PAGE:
Digging deeper: The Marlins are having good luck with these rushed prospects, huh? Marcell Ozuna (2.6 percent owned) is batting over .300 with a homer, 10 RBI, 12 runs scored and three steals in 28 games. You could probably do worse in a deep mixed league.
Starting pitcher: John Lackey, Red Sox (owned in 13.5 percent of FOXSports.com leagues) After missing all of 2012 due to an elbow injury, Lackey has a 2.96 ERA in eight starts. This FanGraphs article explains Lackey’s success, and I think I’m ready to cautiously buy in.
Relief pitcher: Francisco Rodriguez, Brewers (owned in 3.7 percent of FOXSports.com leagues) K-Rod is at least in a closer job share – and is probably the committee leader – for the Brewers while Jim Henderson (hamstring) is on the DL. The Brew Crew has lost six straight since Henderson went on the shelf, but they have to win sometime, right?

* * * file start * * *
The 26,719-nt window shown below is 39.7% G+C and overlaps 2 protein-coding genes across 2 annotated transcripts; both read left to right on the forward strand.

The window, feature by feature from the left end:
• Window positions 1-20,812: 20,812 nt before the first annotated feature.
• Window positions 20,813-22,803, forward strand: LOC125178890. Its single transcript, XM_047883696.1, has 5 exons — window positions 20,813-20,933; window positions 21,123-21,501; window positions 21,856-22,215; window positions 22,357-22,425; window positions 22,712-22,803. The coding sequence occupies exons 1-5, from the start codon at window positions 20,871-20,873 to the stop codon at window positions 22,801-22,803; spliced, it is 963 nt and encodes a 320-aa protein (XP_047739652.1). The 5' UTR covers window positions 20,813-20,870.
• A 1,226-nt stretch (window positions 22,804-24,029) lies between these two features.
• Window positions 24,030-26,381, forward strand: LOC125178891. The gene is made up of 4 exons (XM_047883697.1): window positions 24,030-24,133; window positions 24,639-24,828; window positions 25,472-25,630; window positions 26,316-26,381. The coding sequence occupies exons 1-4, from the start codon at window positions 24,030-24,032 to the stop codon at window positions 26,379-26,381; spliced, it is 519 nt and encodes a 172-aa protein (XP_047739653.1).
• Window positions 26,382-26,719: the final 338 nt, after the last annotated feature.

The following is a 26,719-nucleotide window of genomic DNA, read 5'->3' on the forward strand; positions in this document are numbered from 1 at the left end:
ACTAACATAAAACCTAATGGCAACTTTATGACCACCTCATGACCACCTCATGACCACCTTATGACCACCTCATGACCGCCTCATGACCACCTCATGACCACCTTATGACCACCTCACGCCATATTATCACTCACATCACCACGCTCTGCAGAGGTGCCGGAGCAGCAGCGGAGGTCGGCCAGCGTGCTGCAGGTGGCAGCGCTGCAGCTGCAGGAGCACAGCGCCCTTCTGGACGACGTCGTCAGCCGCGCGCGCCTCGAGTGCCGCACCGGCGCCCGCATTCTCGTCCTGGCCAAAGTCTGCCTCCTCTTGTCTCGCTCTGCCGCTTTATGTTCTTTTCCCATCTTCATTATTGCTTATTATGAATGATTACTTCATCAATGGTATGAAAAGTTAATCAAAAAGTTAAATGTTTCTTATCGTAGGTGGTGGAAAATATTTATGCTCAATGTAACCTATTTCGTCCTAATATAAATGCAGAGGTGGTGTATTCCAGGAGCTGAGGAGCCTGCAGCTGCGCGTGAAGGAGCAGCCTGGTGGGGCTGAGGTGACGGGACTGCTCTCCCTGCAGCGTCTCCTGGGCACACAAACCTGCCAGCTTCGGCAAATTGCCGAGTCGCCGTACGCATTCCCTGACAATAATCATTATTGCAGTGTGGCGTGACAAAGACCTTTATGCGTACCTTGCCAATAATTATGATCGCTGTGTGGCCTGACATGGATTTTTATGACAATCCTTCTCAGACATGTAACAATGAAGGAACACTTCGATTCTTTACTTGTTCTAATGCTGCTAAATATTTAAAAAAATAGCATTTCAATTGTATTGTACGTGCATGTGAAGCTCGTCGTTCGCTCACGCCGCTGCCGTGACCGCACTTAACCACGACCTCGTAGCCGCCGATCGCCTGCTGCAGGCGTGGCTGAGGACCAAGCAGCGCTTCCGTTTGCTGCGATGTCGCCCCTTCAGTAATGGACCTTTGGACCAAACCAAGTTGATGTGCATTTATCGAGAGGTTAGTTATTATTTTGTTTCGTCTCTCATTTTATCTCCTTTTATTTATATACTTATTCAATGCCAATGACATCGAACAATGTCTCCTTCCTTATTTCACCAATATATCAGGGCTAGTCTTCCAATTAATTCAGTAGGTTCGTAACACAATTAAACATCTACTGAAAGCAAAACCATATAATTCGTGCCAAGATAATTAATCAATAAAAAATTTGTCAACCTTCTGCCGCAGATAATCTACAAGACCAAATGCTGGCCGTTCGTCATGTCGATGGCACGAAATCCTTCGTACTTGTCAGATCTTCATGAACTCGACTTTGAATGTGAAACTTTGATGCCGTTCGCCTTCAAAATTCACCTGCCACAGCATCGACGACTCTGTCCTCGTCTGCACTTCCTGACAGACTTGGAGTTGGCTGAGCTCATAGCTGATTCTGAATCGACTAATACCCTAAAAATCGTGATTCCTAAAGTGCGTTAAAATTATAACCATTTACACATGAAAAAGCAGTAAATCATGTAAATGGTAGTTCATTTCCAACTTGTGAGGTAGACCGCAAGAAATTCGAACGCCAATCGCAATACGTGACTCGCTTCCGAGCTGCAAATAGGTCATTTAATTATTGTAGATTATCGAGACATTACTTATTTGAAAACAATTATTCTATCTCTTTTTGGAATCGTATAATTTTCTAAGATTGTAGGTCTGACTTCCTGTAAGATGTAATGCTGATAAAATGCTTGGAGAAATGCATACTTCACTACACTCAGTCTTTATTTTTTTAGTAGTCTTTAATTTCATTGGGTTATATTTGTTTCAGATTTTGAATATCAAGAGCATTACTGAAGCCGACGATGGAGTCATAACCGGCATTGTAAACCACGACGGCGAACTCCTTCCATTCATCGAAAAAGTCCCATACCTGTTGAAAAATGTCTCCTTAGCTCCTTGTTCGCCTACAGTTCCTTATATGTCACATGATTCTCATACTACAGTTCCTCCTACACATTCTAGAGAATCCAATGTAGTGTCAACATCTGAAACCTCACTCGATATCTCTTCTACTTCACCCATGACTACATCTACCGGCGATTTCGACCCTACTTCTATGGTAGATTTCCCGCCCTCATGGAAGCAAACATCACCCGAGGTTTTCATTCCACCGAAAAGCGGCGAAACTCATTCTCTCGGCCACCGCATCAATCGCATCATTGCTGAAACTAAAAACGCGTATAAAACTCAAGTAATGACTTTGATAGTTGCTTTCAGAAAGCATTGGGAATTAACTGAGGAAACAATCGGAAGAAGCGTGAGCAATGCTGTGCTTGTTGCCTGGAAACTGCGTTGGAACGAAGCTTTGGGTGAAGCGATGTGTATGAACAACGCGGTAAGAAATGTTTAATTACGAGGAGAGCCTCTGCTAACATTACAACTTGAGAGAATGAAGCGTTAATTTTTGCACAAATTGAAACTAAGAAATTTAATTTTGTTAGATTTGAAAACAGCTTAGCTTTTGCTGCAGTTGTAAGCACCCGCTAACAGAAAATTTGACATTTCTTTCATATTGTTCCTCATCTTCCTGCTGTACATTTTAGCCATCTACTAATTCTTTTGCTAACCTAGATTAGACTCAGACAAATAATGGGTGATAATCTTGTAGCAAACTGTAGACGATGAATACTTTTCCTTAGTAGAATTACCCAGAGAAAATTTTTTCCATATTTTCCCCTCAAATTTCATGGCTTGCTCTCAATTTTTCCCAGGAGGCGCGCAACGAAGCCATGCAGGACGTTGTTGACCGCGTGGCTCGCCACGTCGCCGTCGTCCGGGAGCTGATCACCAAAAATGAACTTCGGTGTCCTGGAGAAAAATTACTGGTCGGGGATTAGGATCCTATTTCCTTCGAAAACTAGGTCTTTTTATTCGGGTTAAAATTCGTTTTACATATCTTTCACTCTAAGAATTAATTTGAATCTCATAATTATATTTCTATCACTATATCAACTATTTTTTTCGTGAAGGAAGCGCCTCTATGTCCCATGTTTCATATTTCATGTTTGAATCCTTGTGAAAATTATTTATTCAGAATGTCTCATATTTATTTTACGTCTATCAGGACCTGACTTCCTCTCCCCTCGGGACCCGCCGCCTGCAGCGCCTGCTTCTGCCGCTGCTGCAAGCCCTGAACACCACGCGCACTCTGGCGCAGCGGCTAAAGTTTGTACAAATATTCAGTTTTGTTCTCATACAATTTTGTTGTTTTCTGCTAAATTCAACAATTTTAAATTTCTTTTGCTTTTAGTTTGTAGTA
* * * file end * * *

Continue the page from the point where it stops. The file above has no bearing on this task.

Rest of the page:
Digging deeper: Chris Perez is on the DL with shoulder issues, and Vinnie Pestano has been struggling since coming off the DL. If you’re looking to speculate on Indians’ saves, try young fireballer Cody Allen (0.2 percent owned), who has 33 strikeouts against seven walks in 25 innings. Closers need opportunity more than anything else, and it’s easy to envision a scenario where Allen gets the big job.